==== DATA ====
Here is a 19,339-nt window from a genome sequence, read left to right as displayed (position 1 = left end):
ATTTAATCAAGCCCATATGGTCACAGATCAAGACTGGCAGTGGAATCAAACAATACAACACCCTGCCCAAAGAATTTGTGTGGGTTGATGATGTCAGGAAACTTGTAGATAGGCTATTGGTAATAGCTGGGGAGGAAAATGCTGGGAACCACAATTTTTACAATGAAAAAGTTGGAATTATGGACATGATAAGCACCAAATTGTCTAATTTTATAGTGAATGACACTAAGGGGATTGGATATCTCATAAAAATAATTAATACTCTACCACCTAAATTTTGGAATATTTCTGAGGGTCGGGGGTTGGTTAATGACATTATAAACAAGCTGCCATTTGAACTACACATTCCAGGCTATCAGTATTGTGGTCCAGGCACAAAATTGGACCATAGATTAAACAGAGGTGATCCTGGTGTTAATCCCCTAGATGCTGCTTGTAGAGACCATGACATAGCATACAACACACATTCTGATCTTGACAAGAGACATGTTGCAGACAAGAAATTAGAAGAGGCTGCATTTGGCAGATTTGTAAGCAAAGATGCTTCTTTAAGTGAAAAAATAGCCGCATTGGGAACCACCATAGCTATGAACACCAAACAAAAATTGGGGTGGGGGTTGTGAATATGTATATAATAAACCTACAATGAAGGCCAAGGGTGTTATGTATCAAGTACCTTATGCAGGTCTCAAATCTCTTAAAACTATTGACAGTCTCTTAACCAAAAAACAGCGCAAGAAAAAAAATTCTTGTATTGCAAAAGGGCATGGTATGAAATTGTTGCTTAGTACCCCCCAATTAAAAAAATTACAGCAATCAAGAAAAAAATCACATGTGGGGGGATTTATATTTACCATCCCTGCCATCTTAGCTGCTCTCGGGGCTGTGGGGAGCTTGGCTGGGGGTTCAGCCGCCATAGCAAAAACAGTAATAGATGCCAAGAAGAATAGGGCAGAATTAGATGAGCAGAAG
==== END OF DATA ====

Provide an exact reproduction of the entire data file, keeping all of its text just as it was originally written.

Here is a 19,339-nt window from a genome sequence, read left to right as displayed (position 1 = left end):
ATTTAATCAAGCCCATATGGTCACAGATCAAGACTGGCAGTGGAATCAAACAATACAACACCCTGCCCAAAGAATTTGTGTGGGTTGATGATGTCAGGAAACTTGTAGATAGGCTATTGGTAATAGCTGGGGAGGAAAATGCTGGGAACCACAATTTTTACAATGAAAAAGTTGGAATTATGGACATGATAAGCACCAAATTGTCTAATTTTATAGTGAATGACACTAAGGGGATTGGATATCTCATAAAAATAATTAATACTCTACCACCTAAATTTTGGAATATTTCTGAGGGTCGGGGGTTGGTTAATGACATTATAAACAAGCTGCCATTTGAACTACACATTCCAGGCTATCAGTATTGTGGTCCAGGCACAAAATTGGACCATAGATTAAACAGAGGTGATCCTGGTGTTAATCCCCTAGATGCTGCTTGTAGAGACCATGACATAGCATACAACACACATTCTGATCTTGACAAGAGACATGTTGCAGACAAGAAATTAGAAGAGGCTGCATTTGGCAGATTTGTAAGCAAAGATGCTTCTTTAAGTGAAAAAATAGCCGCATTGGGAACCACCATAGCTATGAACACCAAACAAAAATTGGGGTGGGGGTTGTGAATATGTATATAATAAACCTACAATGAAGGCCAAGGGTGTTATGTATCAAGTACCTTATGCAGGTCTCAAATCTCTTAAAACTATTGACAGTCTCTTAACCAAAAAACAGCGCAAGAAAAAAAATTCTTGTATTGCAAAAGGGCATGGTATGAAATTGTTGCTTAGTACCCCCCAATTAAAAAAATTACAGCAATCAAGAAAAAAATCACATGTGGGGGGATTTATATTTACCATCCCTGCCATCTTAGCTGCTCTCGGGGCTGTGGGGAGCTTGGCTGGGGGTTCAGCCGCCATAGCAAAAACAGTAATAGATGCCAAGAAGAATAGGGCAGAATTAGATGAGCAGAAG